The likelihood of most photographers getting picked up by a major band to shoot is astronomical and the dream of getting paid to shoot concerts for the majority of us is a dream. With credentials like David has, I don't see him having a problem shooting anything, for the rest of us, it is a long hard road to stardom, just like the bands.

I shoot thrash and death metal shows, instead of paying $600.00 to learn how to shoot in the best of circumstances, make some friends with a local band and follow them as they play shows. Learn how to shoot in poor lighting and crowded places, you will then truly appreciate the photo pit at a major show.

mlittle's picture

I just signed up for the Greenville, SC show not because I have any aspirations of becoming a photographer for a major band but it sounds like a blast. I like Luke Combs and this will be the first workshop I've ever paid for. I'll learn a ton from Bergman and I'll have a blast doing it.

Brian Albers's picture

Ya, must be nice shooting when the stage is lit up as bright as the sun, and shooting artists who understand that it’s a performance.

For the rest of us, we’re stuck trying to get any usable image from clubs that are literally pitch black for the entire performance and/or with that wretched smoke machine belching out its awful bile, shooting people who just stand there.

Fast shutter speed is not an option. Flash is not an option. All we can do is lengthen out the shutter speed and/or open up the aperture wide open, and hope to get some ‘artsy’ blurred motion shots.

I don’t want to take anything away from David Bergman, because those shots are amazing and he is absolutely living the dream. But, at least speaking for myself, the conditions I find myself in seem to be a whole lot more challenging than anything in his pictures.

Exactly Brian!!! I have a number of friends who shoot concerts and we have noticed over the last couple of years things like only the headliners get good light, all the other bands play in the dark. Way too much use of fog machines. I walked out of a Decapitated show because of their fog machine use. A few years ago I was shooting Vader and the fog was so thick I could not see the vocalist and I was standing three feet away from him!!!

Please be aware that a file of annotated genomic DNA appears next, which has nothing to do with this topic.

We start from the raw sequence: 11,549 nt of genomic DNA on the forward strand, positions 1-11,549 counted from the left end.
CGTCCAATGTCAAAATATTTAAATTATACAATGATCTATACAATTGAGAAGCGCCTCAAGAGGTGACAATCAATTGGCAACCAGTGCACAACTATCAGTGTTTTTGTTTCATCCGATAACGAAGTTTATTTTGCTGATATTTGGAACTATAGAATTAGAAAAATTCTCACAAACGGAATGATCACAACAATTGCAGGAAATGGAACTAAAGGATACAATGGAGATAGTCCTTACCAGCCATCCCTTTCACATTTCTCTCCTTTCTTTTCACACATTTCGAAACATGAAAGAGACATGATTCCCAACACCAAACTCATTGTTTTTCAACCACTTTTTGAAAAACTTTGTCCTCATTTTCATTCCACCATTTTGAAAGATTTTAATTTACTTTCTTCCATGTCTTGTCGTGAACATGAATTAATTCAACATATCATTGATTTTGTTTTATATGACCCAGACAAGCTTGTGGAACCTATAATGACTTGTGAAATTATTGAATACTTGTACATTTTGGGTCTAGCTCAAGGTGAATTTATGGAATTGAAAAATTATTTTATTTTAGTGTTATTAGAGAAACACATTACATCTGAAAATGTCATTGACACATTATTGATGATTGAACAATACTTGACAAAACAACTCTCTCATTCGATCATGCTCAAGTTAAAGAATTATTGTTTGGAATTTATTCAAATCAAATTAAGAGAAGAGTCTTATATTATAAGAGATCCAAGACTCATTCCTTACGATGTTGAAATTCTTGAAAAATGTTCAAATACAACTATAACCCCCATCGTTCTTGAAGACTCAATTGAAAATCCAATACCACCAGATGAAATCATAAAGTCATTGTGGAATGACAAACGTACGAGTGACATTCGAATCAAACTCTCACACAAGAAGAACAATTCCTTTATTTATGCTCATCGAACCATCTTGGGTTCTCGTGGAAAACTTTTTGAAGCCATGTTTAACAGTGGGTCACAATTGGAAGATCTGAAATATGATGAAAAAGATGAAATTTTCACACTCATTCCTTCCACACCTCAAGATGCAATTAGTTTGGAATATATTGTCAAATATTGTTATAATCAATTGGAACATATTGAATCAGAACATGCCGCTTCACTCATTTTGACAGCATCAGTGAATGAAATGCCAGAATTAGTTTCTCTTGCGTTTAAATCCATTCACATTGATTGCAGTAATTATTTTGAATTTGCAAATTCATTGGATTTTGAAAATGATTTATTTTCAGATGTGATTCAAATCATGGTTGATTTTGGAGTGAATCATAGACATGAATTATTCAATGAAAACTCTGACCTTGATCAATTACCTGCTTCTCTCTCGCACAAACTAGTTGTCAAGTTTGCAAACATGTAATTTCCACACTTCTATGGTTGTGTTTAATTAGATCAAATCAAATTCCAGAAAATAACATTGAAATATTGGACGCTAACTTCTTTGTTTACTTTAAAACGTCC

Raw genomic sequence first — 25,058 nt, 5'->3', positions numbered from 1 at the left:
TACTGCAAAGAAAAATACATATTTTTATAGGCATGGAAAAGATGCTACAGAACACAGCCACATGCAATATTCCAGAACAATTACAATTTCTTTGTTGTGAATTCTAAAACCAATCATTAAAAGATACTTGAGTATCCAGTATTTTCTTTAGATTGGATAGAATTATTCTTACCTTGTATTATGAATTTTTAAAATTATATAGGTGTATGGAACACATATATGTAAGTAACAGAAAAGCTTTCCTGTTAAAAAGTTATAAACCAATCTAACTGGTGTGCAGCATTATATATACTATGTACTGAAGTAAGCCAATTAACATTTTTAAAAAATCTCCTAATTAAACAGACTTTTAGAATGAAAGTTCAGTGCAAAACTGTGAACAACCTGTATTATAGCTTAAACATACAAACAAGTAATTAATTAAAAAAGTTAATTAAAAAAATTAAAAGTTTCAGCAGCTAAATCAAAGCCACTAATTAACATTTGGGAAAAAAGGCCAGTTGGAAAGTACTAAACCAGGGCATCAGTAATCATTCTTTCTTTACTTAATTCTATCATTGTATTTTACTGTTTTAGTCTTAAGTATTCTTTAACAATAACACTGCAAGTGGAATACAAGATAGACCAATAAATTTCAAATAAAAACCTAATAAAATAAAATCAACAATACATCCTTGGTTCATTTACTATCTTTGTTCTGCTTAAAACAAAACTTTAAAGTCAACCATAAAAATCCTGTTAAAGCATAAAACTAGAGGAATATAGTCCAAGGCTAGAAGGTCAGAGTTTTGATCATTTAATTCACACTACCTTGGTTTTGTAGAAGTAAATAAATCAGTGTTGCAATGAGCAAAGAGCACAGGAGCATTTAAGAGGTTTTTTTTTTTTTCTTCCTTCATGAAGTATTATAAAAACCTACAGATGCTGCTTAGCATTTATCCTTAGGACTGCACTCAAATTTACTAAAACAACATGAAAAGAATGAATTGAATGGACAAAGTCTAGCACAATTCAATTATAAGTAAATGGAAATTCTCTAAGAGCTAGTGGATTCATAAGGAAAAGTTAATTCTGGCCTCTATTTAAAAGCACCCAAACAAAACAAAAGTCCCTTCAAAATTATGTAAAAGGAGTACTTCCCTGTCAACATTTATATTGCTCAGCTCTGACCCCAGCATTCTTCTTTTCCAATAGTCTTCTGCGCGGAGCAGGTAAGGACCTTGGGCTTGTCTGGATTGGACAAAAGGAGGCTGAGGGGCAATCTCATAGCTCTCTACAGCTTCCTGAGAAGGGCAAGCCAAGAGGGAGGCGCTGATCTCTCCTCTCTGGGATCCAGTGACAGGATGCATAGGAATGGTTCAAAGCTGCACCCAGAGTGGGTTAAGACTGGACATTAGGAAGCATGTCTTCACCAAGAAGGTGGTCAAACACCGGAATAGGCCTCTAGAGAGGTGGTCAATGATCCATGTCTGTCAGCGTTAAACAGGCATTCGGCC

Bands also don't do themselves any favors by asking for poor lighting for "ambiance" or effect. A local band I shot not too long ago told the sound/light guy to turn the house lights off and they lit their set with three bulbs on the floor in front of them and had two fog machines going!!! They asked where the photos were and I told them this is all I got because it was too dark and they were surprised by that!!!

I recently shot Ensiferum on their tour and I see the photos they are getting from other photographers on Instagram, its not so much that the photos are better but the lighting is. Finding the perfect combination of band(s), location and lighting is getting really hard to do.

Yes David's work is amazing, it should be considering he gets to tell the lighting people what he wants. Most of us don't have that option. We work with what we have. I own fast glass and can shoot at ridiculous ISO's with my Nikons. I know which venues are going to give me trouble and gear up accordingly. That is the reality for the rest of us. Now who is going to teach a seminar about shooting a show in a poorly lit club?

Participants who sign up for the $600 “Shoot From the Pit” workshop, do they retain the copyrights to the images they capture (for non-commercial use only)? I didn’t see any information on the sign-up site.

Michael B. Stuart's picture

That is a good question. I'm not sure.

I wrote to David Bergman inquiring if the workshop photographer participants would own the copyrights to their images (for non-commercial use only); he replied quickly with the following answer:

“And yes - you do retain copyright and have all non-commercial usage rights.”

I was almost certain that someone other than the workshop participants would own those copyrights. This is a wonderful surprise for creatives!

I hope the participants understand (learn) that they should timely register their (music) images with the US Copyright Office—but that’s another topic.